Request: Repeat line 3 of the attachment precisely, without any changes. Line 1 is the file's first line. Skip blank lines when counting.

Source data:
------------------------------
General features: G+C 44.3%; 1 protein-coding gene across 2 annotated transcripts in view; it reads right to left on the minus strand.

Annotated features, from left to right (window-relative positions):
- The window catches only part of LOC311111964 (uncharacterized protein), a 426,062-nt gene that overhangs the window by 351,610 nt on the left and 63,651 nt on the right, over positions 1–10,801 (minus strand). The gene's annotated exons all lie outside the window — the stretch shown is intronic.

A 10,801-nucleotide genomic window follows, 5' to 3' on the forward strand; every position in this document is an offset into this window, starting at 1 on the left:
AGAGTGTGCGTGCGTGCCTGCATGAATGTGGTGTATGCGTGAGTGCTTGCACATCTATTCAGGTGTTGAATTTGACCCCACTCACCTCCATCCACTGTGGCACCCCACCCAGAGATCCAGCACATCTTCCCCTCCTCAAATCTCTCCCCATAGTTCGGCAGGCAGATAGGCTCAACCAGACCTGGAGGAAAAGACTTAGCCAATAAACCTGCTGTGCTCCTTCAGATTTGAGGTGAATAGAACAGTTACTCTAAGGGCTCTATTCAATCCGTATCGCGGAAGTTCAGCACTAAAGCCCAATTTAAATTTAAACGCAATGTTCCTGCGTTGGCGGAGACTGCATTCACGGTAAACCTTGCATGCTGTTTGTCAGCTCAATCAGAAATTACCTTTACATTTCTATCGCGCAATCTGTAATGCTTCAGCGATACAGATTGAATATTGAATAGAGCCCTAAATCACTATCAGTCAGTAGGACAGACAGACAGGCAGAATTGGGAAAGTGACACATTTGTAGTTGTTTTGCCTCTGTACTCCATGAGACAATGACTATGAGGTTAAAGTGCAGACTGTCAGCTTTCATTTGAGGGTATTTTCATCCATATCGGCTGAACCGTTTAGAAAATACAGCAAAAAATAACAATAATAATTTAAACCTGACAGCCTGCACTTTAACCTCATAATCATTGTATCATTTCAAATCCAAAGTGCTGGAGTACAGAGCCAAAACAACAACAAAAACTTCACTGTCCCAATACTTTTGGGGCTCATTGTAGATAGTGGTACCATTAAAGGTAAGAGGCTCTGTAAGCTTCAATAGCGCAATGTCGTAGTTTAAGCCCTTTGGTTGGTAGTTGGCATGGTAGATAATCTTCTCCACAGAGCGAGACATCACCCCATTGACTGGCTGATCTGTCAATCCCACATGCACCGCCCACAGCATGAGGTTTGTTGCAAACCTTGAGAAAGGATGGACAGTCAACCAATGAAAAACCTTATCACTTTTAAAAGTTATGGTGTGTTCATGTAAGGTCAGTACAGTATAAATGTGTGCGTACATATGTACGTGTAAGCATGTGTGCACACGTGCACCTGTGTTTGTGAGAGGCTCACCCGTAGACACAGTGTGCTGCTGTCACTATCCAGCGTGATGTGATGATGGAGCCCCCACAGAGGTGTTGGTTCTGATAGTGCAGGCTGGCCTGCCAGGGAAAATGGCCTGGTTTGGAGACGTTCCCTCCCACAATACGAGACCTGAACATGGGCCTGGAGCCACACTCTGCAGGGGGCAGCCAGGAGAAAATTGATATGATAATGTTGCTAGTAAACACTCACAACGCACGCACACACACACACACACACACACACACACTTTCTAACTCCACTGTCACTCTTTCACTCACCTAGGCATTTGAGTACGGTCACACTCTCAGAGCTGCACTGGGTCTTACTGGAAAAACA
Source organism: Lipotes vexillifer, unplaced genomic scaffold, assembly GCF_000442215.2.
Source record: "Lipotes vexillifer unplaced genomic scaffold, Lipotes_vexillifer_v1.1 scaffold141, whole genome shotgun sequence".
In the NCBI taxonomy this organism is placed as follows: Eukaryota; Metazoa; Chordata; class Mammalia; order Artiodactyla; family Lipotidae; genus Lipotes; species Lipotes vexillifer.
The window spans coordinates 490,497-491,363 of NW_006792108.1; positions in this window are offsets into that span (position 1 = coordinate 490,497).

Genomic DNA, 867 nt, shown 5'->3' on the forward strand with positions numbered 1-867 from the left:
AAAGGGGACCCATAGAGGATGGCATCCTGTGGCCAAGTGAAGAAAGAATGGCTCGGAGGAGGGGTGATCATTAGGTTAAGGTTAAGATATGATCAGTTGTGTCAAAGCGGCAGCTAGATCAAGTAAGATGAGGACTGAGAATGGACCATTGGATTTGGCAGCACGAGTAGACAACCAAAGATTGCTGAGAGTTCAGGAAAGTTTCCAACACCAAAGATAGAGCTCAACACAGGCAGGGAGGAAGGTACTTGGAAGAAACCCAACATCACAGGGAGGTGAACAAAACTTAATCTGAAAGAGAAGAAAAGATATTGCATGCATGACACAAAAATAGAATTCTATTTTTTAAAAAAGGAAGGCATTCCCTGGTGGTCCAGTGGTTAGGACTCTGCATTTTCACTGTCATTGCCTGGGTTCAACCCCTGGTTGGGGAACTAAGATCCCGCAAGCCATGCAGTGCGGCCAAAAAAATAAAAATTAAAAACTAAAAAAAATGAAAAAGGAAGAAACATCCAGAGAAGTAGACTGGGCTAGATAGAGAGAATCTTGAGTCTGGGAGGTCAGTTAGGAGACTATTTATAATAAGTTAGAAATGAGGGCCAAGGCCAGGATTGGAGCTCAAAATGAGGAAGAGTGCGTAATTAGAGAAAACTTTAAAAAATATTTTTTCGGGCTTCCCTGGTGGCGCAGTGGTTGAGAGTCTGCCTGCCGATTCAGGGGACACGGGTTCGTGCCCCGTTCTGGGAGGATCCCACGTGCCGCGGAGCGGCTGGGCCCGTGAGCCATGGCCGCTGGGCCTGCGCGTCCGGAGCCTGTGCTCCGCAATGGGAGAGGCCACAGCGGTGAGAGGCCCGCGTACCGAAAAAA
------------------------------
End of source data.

- The window catches only part of LOC311111964 (uncharacterized protein), a 426,062-nt gene that overhangs the window by 351,610 nt on the left and 63,651 nt on the right, over positions 1–10,801 (minus strand). The gene's annotated exons all lie outside the window — the stretch shown is intronic.